1914 Europe from USMA

Jan. 13 - The Liberal Party in Britain won 22 of 39 seats from the Labor Party in the election, bringing to Parliament young Winston Churchill, and making Sir Edward Grey Foreign Secretary.

Feb. 10 - Britain launched HMS Dreadnought, the first modern battleship, with ten 12-inch guns, and planned to build 4 such capital ships each year to modernize her navy. Mahan's book in 1890 had argued that a strong navy was necessary to maintain an empire. The book influenced the Germans, and in 1892 von Tirpitz began a naval expansion program. In 1894 England began a naval expansion program. In 1904, Admiral Sir John French became First Sea Lord, and urged naval reforms. In 1905, the renewed the Anglo-Japanese Alliance and this allowed England to move 5 battleships from Asia to Channel Fleet. In 1908, England launched its first battle-cruiser, HMS Inflexible, faster but with thinner armor. In 1913, Tirpitz ended the naval race by accepting the 60% superiority of Brit battleships over German. Anglo-German relations improved by joining for a common policy regarding the Balkans.

Mar. 24 - A census of the British Empire counted 400 million living on 12 million square miles governed by Britain, one-fifth of the globe, including the 41 million who populate the British Isles.

Apr. 7 - The Algeciras Conference preserved the independence of Morocco but under the protection of France. Only Austria supported Germany's claims.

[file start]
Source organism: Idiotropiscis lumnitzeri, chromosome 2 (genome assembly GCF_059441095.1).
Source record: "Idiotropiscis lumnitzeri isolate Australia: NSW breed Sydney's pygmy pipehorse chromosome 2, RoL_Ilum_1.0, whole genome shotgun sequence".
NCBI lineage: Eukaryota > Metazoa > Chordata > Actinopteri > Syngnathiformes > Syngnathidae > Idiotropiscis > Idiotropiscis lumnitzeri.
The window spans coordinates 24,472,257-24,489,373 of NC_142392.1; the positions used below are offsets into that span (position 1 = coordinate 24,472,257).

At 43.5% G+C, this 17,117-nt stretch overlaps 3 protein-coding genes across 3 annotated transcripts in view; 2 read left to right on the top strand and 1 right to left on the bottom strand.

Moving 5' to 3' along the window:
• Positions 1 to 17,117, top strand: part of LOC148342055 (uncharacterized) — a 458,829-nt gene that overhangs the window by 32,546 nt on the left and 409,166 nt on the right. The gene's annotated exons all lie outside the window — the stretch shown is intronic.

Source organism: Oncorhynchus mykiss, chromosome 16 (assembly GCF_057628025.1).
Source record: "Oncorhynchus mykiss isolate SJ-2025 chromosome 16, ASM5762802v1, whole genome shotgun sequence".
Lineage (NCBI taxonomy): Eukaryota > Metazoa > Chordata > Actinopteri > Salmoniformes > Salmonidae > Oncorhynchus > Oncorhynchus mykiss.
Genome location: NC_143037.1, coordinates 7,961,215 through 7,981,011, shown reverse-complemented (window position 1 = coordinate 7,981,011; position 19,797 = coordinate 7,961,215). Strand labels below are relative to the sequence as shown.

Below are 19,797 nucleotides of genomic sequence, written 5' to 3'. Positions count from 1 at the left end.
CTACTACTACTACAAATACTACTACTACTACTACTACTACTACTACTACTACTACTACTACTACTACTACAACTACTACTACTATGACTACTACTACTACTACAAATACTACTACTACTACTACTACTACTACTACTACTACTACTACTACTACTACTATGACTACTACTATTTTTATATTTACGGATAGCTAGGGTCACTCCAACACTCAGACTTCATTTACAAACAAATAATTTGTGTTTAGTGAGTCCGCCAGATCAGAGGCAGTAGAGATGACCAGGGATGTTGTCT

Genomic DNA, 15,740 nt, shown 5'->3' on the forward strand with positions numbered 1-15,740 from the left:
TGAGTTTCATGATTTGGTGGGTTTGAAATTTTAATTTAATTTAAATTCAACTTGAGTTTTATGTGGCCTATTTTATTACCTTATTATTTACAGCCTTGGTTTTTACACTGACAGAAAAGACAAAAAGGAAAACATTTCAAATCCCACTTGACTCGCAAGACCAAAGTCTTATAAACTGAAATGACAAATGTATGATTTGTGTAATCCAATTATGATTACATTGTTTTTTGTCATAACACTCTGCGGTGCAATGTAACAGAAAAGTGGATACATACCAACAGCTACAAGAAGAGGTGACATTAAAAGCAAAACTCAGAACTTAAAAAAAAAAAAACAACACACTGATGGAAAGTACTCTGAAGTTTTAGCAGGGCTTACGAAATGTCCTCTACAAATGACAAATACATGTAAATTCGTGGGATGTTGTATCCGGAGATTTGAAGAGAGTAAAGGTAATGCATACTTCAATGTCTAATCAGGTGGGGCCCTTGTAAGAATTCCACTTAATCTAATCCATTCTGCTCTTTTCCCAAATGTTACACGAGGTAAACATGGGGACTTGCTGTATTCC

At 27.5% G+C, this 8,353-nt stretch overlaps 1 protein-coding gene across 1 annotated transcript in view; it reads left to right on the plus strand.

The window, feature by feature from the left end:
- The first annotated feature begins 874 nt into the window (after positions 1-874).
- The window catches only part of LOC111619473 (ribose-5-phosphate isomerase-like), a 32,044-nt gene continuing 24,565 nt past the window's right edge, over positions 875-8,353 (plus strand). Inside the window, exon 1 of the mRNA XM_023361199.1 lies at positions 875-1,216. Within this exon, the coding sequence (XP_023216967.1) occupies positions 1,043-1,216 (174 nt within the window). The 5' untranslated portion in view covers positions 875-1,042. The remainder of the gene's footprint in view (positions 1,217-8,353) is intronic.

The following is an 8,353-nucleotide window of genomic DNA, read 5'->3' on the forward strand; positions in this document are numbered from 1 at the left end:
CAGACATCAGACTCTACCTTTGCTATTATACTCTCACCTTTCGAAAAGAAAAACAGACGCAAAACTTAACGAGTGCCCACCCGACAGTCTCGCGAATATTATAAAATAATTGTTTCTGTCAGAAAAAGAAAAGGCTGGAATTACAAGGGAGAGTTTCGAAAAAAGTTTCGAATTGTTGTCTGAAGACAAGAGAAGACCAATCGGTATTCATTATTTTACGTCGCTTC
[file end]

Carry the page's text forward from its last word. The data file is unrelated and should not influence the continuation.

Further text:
July 21 - Capt. Alfred Dreyfus was vindicated in court and given the Legion of Merit, 12 years after he was arrested in 1894 for espionage.

Nov. 26 - Roosevelt returned to the United States after a month-long trip to Panama, the first President to visit a foreign country, and operated a steam shovel during his inspection of the Canal Zone.

In the "Pig War" 1906-11, Austria closed its borders to Serbian livestock imports in retaliation for Serbia's refusal to buy arms from the Skoda company in Bohemia. This was another step in the growing conflict between the Austria-Hungarian Empire and Serbia. Austria had sought to annex Bosnia and Herzogovina since the 1878 Treaty of Berlin that gave Serbia its independence from the Ottomans, but the 1903 assassination of Serbia's King Alexander brought to power King Peter Karageorgevic and PM Nikola Pasic who defied Austria by leading a pan-Slavic crusade. In 1909, Germany supported Austria's demand for annexation of Bosnia and Herzogovina, and Russia refused to challenge Germany, and Serbia was forced to accept the annexation on March 31, 1909. Serbian expansion then turned to the south against the Ottomans that would result in the Balkan Wars that began in 1912.




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